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Five men sentenced for helping launder over £1.2 million stolen from victims through bank accounts they’d opened

- The five men opened bank accounts to launder money received from victims
- Victims thought they were investing in gold or broadcast airtime, which would be sold on for a profit
- City of London Police’s Fraud Squad investigated the case after a referral from BBC Radio 4 You and Yours programme

On Thursday (1 February 2018), five men were sentenced at Luton Crown Court after they were found guilty of facilitating the operations of four boiler rooms by opening bank accounts for fake businesses to launder a total of £1,249,309 stolen from victims who thought they were investing in gold or broadcast airtime.

Following an investigation by the City of London Police’s Fraud Squad, they were all found guilty of money laundering and conspiracy to defraud. Details of each of their sentences and the amount of victim’s money they laundered through the bank accounts they’d set up are listed below:

Jamie Wilkinson, 28, of  Maplestead Road, Dagenham, £437,923.46 - two years and six months imprisonment. 
Jordan Spruce, 27, of Bute Brae, Milton Keynes, £282,495 - 20 months imprisonment. 
Kyle Welch, 31, of Luton Road, Luton, £160,834 - 18 months imprisonment. 
Steven Addo, 42, of Abington Grove, Northampton, £365,000 - 12 months imprisonment, suspended for 15 months, a three months curfew 10pm to 7am and 200 hours unpaid work.
Daniel Silver, 27, of Forfar Drive, Milton Keynes, £3,057 - 12 month community order of 100 hours.

The offences committed by the men occurred between May 2013 and January 2014, and the four boiler rooms associated with the accounts were under the names of Denmore Ltd, Simply Airtime, S+E Future and Vodacell.

Case referred to the Fraud Squad

The fraud was initially brought to light by a journalist from BBC Radio 4’s You and Yours programme who commenced her own investigation into Denmore Ltd, after being cold called. The journalist referred the case to the City of London Police, and its Fraud Squad opened an investigation.

It is believed that the boiler rooms targeted around 180 victims in total and were mainly elderly people. They cold called them using personal data they’d acquired from other criminals, and also data they’d purchased from companies who hold customers’ personal details.

Most of the victims were contacted via cold calling, but around 20 were introduced by an independent financial advisor. No additional evidence was obtained to suggest this person was complicit in the fraud - they were treated as a witness in the case and provided a statement.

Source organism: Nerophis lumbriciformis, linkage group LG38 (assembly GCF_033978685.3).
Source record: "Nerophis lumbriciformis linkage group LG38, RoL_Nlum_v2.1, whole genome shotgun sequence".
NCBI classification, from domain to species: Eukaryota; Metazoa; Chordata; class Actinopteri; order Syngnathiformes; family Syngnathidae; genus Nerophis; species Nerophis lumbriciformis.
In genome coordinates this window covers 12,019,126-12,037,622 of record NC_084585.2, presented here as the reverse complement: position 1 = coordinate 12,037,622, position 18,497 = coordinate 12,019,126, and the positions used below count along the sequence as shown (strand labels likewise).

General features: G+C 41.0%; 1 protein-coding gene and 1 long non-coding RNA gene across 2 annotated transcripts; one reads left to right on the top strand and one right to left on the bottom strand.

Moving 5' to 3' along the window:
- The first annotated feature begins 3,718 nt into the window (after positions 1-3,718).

How the money was laundered

The victims believed they were investing in gold or broadcast airtime, which after being purchased would then be sold on for a profit. They were told that this profit, along with their investment, was going to be paid back to them.

Each of the men had opened bank accounts for fake businesses and were the sole signatory. For example, Wilkinson opened a bank account for an alleged solar panel installation company, while Welch opened an account for an alleged bespoke furniture company.

Once the men had opened these bank accounts and the victims had paid into them, the monies were eventually withdrawn in cash or transferred overseas.

Investigation links back to Paul Ward

The Fraud Squad investigated where this money was being sent to overseas and this led them to Paul Ward. They found out that he was in charge of the boiler room operation during the time when the men committed the money laundering offences.

Through various banking evidence, it was discovered that a substantial part of the funds were being sent overseas to Ward. He lived in Northern Cyprus at the time, but was repatriated to the UK under a European Arrest Warrant and in 2016 was sentenced to 13 years in prison.

Addo, Welch, Spruce and Silver were arrested at their homes on 3 September 2014 following a search warrant. Wilkinson, who wasn’t at his home at the time, attended a voluntary interview at a later date and was also arrested.

The City of London Police's Asset Recovery Team has now commenced confiscation proceedings into all five defendants to ensure those involved do not benefit from the proceeds of crime.

Detective Constable Barry Ryan, who led the investigation for the City of London Police’s Fraud Squad, said:

“Thanks to the endeavour and hard work of the journalist from the BBC, who initially brought this case to our attention, officers in the Fraud Squad were able to uncover the full extent of this fraud and ensure justice was served. Not only had a number of boiler rooms been set-up, but there was an extensive money laundering network in place.

“These unsuspecting victims lost thousands of pounds after being tricked into thinking they were making legitimate investments. It’s vital that people are aware of investment fraud and never take up offers of investments on the spot from cold calls. We have a lot of advice for the public on our website on how to avoid falling victim to this type of fraud.

“This should act as a warning to any other people who are thinking of allowing their account to be used for criminal activity in order to make some extra money – money laundering is a serious offence and one which could see you go to jail.”

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